PeriodontalDisease and Your Overall Health
Periodontal disease, often referred to as gum disease, is an oral health issue that affects more than just your gums. With periodontal disease, your teeth, your jawbone, even your whole-body health are affected. When gum disease develops, treatment is needed right away. Without it, the disease only continues to progress. At Amherst Village Dental, we can provide you with the treatment you need to stop the progression of periodontal disease and help your mouth to heal.
Scaling And Root Planing
Scaling and root planing is a minimally invasive deep cleaning of your teeth. This procedure involves cleaning all surfaces of your teeth, both above and below the gum line. Scaling involves scraping the surfaces above, along, and just below the gum line, while root planing is the smoothing of the tooth root surfaces. With this treatment, we can effectively remove all buildup, including the most stubborn tartar, alleviating the irritation of your gums and giving your mouth an opportunity to heal.
Periodontal maintenance is a series of regularly scheduled appointments to continue helping your mouth to heal. These visits are often performed following an initial periodontal disease treatment to help improve the health of your mouth. We check your teeth and gums, measure periodontal pockets, and may also take x-rays. Then the teeth are cleaned of any debris that has accumulated since the last visit. Depending upon your needs, these visits may be anywhere from two to six months apart.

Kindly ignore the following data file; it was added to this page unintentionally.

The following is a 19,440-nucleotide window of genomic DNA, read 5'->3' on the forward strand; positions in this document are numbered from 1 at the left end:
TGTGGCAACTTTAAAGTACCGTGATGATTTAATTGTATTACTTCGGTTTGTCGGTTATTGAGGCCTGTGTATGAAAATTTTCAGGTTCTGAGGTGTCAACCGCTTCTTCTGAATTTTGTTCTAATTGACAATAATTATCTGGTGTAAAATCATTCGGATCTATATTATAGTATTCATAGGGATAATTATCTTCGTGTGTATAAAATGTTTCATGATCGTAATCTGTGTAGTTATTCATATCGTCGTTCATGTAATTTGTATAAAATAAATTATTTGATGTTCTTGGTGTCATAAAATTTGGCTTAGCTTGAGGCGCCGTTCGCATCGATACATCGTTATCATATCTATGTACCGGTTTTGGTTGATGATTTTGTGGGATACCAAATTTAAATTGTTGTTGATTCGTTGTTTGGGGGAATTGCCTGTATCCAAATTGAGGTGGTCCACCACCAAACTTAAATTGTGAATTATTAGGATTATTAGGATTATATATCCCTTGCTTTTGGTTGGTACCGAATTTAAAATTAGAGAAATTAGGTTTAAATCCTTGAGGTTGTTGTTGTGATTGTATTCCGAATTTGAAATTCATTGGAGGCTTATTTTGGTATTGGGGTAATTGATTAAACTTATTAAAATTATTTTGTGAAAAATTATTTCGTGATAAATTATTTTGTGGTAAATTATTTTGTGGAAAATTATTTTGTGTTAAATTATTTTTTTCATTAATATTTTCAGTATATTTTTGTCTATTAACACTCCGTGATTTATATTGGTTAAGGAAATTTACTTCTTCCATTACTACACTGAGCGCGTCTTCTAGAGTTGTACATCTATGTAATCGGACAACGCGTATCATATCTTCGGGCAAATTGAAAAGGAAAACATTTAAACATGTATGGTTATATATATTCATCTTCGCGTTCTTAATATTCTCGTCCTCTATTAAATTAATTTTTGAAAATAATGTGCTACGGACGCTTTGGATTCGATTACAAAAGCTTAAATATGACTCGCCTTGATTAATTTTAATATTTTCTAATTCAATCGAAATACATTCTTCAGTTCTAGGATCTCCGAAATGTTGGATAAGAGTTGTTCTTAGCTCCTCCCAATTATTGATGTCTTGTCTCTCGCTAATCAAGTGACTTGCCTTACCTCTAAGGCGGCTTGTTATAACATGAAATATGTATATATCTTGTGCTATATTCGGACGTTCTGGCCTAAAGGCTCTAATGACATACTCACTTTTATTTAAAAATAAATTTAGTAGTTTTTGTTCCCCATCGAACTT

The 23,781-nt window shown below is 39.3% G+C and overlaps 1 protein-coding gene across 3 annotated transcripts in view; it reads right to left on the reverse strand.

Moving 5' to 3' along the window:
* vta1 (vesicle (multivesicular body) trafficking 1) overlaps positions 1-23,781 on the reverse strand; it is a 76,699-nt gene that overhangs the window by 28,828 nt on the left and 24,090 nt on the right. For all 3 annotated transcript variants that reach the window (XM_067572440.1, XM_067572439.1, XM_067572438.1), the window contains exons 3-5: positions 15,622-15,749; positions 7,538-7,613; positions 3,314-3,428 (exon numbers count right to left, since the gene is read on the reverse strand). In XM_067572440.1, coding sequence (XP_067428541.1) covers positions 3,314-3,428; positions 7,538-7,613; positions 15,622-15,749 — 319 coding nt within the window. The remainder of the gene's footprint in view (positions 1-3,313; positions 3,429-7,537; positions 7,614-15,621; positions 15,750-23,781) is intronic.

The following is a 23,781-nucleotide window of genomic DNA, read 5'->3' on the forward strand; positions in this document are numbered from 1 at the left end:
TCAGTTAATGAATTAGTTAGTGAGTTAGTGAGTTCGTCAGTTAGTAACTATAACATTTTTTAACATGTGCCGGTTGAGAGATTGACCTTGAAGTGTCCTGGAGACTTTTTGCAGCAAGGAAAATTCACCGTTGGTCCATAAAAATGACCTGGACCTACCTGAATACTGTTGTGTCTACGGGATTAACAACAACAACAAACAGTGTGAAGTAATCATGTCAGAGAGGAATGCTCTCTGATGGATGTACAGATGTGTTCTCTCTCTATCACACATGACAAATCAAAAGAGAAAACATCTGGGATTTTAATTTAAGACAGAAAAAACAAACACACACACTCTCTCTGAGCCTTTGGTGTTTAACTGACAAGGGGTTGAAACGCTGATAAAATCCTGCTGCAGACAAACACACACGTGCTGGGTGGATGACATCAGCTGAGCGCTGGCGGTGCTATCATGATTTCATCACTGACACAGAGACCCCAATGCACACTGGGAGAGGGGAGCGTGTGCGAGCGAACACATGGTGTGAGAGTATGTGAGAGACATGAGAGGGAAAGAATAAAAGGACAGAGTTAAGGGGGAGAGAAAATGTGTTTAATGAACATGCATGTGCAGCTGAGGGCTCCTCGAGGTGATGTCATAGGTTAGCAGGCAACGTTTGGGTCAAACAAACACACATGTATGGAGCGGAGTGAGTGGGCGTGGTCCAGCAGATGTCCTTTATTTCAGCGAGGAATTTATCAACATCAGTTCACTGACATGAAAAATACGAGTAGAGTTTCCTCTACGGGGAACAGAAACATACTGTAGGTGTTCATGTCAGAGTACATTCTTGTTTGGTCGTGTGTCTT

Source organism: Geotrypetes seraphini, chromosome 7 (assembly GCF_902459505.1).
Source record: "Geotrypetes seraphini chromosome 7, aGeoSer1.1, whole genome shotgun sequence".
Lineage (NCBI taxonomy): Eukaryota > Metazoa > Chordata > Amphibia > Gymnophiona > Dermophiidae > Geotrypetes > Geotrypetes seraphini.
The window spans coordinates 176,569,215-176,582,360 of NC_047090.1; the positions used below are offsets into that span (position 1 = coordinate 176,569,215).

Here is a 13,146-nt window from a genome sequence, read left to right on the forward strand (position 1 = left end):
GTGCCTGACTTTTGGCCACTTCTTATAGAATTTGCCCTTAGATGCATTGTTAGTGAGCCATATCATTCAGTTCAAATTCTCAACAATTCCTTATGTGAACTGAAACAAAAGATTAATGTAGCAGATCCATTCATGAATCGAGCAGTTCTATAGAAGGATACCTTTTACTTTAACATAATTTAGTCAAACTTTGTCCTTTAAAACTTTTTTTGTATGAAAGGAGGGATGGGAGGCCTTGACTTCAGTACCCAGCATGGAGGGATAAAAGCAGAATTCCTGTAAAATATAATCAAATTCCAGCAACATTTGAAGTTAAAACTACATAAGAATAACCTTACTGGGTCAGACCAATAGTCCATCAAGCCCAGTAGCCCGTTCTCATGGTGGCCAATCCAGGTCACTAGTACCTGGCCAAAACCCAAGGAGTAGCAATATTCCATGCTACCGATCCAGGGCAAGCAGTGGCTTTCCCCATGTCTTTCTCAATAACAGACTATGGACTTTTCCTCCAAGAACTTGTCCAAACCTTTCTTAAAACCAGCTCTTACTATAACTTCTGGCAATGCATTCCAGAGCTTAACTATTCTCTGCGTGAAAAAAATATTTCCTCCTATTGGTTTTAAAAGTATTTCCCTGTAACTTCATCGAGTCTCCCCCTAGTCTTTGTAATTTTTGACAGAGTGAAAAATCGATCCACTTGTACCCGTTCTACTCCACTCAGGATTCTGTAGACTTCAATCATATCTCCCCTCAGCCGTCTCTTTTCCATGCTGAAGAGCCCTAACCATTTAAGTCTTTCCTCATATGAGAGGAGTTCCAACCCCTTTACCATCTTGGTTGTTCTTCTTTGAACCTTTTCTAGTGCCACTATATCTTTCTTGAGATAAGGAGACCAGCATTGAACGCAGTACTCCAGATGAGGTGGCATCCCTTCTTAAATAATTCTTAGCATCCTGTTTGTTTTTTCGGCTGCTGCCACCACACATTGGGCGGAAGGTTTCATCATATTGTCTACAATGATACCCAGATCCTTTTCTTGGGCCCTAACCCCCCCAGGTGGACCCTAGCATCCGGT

Lasers have become an important tool in the dental field. They have proven useful in some different treatments, including periodontal disease treatment. With lasers, we can remove diseased tissue with minimal bleeding and discomfort to perform a more effective scaling and root planing treatment. They can also be used to eliminate bacteria from periodontal pockets.
Pocket Reduction Surgery
If your periodontal pockets are too deep to effectively clean with scaling and root planing, we may recommend pocket reduction surgery. During this procedure, incisions are made in the gums to separate the tissue from your teeth and expose the roots of the teeth and surrounding bone. We then thoroughly clean all surfaces of your teeth and suture the gums snugly back against your teeth. This procedure reduces the depths of your periodontal pockets, making your mouth easier to clean.
Dental Consequence Of Periodontal Disease
Periodontal disease can have severe and widespread consequences for your oral health. Once the disease spreads to your connective ligaments and your underlying bone, it can result in irreversible damage. In some cases, this damage can be so severe that you need a bone or gum graft, especially during dental implant treatment.
Soft Tissue Grafting
Periodontal disease can lead to gum recession. As the tissue pulls away from the teeth, it dies, causing the gum line to recede. With gum recession, you are at an increased risk for tooth decay and can also experience painful tooth sensitivity. A soft tissue graft, or soft tissue regeneration, involves taking tissue from the roof of your mouth and suturing it over the affected teeth. As you heal, the tissues fuse together to form a healthy gum line.
In advanced stages of gum disease, you may experience bone loss, which can affect the stability of your teeth and even lead to tooth loss. A bone graft is a surgical procedure during which bone is taken from elsewhere in your mouth and placed in the affected areas of your jaw. As you heal, your natural bone fuses to, or around, the grafting material, restoring strength and shape to your jawbone. With a bone graft, we can also make dental implants possible.